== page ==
Rays Offense Can Receive Boost With Better Pinch Hitting In 2014

Kim Klement-USA TODAY Sports

The Rays have led the league in pinch hitting appearances since 2008 and will rely on that facet of the game once again in 2014. The offense could use a boost with an improved performance.

Gene Budig and Alan Heaps penned a story for the Wheeling News Register about American fascination with lists and rankings. In their article they note that if you were to Google the words "Most, Best, & Worst Lists" you will get roughly 730 million results.

I would bet that most baseball fans enjoy rankings and lists as most of the best debates surround one or the other. I know I am no different from the rest when it comes to lists and rankings as I thoroughly enjoy them. One of my favorite past-time activities to get me from the end of the baseball season to spring training is watching episodes of Prime Nine on the MLB Network.

The show will take just about any facet of baseball and introduce a list of the Top 9 performers. Most recently I was watching the show on the Top 9 Pinch Hitters of All-Time. The narrator opens with this statement:

"One of the most difficult things to do in baseball is to pinch hit. Imagine sitting cold on the bench the entire game and then suddenly being asked to grab a bat and get a hit. Often in a clutch situation against a fresh arm out of the bullpen."

The pinch hitters that made the list had to "produce with that consistency over a decent period of time" and "they needed more than an iconic moment in a pinch hitting role." The best pinch hitters in the modern era according to the Prime 9 list were John Vanderwal, Lenny Harris, Johnny Mize, Gates Brown, Jerry Lynch, Cliff Johnson, Smoky Burgess, Matt Stairs, and Manny Mota.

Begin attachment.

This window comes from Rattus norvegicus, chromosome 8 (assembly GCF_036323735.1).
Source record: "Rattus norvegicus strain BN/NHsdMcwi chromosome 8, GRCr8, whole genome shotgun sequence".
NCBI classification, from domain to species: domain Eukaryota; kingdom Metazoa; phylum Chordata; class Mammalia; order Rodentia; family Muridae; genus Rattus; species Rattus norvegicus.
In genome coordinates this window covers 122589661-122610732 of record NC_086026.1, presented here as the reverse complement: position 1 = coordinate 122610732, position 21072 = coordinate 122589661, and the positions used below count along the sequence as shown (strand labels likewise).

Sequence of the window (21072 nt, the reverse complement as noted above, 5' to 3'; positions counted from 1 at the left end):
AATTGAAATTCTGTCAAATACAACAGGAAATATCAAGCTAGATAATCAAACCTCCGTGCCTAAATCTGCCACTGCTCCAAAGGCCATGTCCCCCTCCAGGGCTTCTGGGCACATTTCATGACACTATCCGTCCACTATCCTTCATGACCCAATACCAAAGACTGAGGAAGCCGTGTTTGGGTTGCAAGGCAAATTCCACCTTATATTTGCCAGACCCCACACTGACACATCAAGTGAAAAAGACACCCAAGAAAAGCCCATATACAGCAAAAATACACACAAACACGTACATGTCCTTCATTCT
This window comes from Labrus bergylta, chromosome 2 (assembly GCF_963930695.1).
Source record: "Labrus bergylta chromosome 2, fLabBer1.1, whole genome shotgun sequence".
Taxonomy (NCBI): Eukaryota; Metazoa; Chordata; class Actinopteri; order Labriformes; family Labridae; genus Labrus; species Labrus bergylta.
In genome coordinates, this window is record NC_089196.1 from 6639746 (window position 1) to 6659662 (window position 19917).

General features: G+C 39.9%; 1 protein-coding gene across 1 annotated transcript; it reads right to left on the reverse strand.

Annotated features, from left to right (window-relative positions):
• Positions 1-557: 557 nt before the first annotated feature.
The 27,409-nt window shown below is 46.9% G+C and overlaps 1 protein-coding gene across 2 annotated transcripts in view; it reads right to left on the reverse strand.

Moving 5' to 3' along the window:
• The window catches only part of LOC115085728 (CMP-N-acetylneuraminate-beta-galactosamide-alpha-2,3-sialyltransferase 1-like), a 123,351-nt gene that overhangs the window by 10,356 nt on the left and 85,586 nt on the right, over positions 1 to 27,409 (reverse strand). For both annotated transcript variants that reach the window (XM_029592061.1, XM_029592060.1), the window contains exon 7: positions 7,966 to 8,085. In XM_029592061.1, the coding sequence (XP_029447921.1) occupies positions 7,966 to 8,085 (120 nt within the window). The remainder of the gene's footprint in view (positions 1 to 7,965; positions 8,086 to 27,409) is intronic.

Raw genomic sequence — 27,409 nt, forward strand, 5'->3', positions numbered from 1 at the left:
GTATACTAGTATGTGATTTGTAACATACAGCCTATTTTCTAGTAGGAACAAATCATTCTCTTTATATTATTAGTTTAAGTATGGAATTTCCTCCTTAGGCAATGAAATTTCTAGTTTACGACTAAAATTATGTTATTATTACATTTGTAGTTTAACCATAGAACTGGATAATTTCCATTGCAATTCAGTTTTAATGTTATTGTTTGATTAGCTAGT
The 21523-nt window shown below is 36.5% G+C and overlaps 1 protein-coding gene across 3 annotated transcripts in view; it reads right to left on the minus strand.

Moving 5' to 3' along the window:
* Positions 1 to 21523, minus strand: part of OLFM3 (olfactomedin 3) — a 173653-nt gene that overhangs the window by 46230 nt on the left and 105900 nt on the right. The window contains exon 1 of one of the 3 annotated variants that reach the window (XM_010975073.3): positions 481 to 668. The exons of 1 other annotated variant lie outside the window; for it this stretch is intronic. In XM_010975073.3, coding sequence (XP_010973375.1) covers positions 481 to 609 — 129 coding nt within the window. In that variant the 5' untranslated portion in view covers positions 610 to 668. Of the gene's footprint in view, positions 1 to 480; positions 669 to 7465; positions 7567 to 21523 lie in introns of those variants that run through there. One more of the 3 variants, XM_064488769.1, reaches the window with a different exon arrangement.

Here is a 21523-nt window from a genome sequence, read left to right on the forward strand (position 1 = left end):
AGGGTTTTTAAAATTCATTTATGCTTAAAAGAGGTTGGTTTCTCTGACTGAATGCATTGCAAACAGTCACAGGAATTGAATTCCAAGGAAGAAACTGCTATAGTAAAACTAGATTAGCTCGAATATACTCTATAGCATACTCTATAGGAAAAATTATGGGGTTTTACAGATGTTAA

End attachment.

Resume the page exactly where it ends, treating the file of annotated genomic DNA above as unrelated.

I started to wonder on a more regional level who has had the best individual pinch hitting seasons for the Rays. The following list represents the best Rays individual pinch hitting seasons for those with a minimum of 10 pinch hit appearances and sorted by OPS.

Player Year PA HR BA OBP SLG OPS
Matthew Joyce 2010 13 1 0.375 0.615 0.875 1.490
Gabe Kapler 2009 15 2 0.273 0.467 0.909 1.376
Ben Zobrist 2009 14 3 0.308 0.357 1.000 1.357
Paul Sorrento 1998 12 2 0.222 0.417 0.889 1.306
Bubba Trammell 2000 15 3 0.286 0.333 0.929 1.262
Luke Scott 2012 12 1 0.417 0.417 0.833 1.250
Travis Lee 2005 21 2 0.476 0.476 0.762 1.238
Midre Cummings 2004 10 0 0.444 0.500 0.667 1.167
Robert Fick 2004 17 1 0.333 0.412 0.733 1.145
Sam Fuld 2011 21 0 0.400 0.571 0.467 1.038
Marlon Anderson 2003 18 1 0.353 0.389 0.588 0.977
Russ Johnson 2001 21 0 0.333 0.500 0.467 0.967
Kelly Shoppach 2010 12 0 0.333 0.500 0.444 0.944
Bob Smith 1998 13 0 0.364 0.462 0.455 0.916
Randy Winn 1998 13 0 0.417 0.462 0.417 0.878
Jason Tyner 2003 13 0 0.364 0.417 0.455 0.871
Eduardo Perez 2005 20 1 0.250 0.400 0.438 0.838
Russ Johnson 2000 12 0 0.417 0.417 0.417 0.833
Aaron Ledesma 1998 12 0 0.333 0.333 0.500 0.833
Willy Aybar 2010 30 2 0.269 0.333 0.500 0.833
Carlos Pena 2012 12 1 0.200 0.333 0.500 0.833
Steve Cox 2000 25 0 0.333 0.440 0.381 0.821
Terry Shumpert 2003 19 1 0.167 0.389 0.417 0.806

Full List Available (Link)

After looking at the Rays individual members I wanted to know how do the Rays do as a team when it comes to pinch hitting. Since most teams struggle with pinch hitting the data presented below represents how the Rays did and for perspective the data for the American League average is presented as well.

Year PA HR BA OBP SLG OPS lgBA lgOBP lgSLG lgOPS
1998 126 3 0.272 0.336 0.404 0.740 0.225 0.309 0.322 0.632
1999 66 0 0.143 0.273 0.250 0.523 0.236 0.326 0.344 0.670
2000 114 3 0.263 0.342 0.384 0.726 0.250 0.344 0.357 0.701
2001 80 1 0.194 0.316 0.284 0.600 0.225 0.311 0.362 0.672
2002 49 2 0.279 0.367 0.419 0.786 0.215 0.298 0.327 0.625
2003 148 3 0.226 0.329 0.379 0.708 0.239 0.329 0.356 0.686